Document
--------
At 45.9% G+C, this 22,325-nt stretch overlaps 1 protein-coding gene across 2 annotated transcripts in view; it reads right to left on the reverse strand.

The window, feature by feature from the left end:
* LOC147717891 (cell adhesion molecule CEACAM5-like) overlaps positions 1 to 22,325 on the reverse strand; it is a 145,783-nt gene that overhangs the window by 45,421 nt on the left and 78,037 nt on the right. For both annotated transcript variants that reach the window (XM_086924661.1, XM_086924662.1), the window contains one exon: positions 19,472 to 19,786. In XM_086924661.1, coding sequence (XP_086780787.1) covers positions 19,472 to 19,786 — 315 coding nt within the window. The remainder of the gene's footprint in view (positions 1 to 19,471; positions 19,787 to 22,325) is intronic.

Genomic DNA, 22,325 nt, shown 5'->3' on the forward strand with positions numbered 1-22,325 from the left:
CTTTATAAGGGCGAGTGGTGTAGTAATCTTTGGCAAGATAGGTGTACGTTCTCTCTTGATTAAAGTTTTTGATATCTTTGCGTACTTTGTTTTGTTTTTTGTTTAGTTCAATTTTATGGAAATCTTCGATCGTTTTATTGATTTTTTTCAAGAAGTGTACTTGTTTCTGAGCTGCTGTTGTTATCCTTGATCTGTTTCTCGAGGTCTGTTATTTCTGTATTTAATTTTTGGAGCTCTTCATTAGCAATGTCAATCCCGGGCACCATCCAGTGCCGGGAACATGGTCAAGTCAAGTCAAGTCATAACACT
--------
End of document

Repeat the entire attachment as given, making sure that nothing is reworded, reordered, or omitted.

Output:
At 45.9% G+C, this 22,325-nt stretch overlaps 1 protein-coding gene across 2 annotated transcripts in view; it reads right to left on the reverse strand.

The window, feature by feature from the left end:
* LOC147717891 (cell adhesion molecule CEACAM5-like) overlaps positions 1 to 22,325 on the reverse strand; it is a 145,783-nt gene that overhangs the window by 45,421 nt on the left and 78,037 nt on the right. For both annotated transcript variants that reach the window (XM_086924661.1, XM_086924662.1), the window contains one exon: positions 19,472 to 19,786. In XM_086924661.1, coding sequence (XP_086780787.1) covers positions 19,472 to 19,786 — 315 coding nt within the window. The remainder of the gene's footprint in view (positions 1 to 19,471; positions 19,787 to 22,325) is intronic.

Genomic DNA, 22,325 nt, shown 5'->3' on the forward strand with positions numbered 1-22,325 from the left:
CTTTATAAGGGCGAGTGGTGTAGTAATCTTTGGCAAGATAGGTGTACGTTCTCTCTTGATTAAAGTTTTTGATATCTTTGCGTACTTTGTTTTGTTTTTTGTTTAGTTCAATTTTATGGAAATCTTCGATCGTTTTATTGATTTTTTTCAAGAAGTGTACTTGTTTCTGAGCTGCTGTTGTTATCCTTGATCTGTTTCTCGAGGTCTGTTATTTCTGTATTTAATTTTTGGAGCTCTTCATTAGCAATGTCAATCCCGGGCACCATCCAGTGCCGGGAACATGGTCAAGTCAAGTCAAGTCATAACACT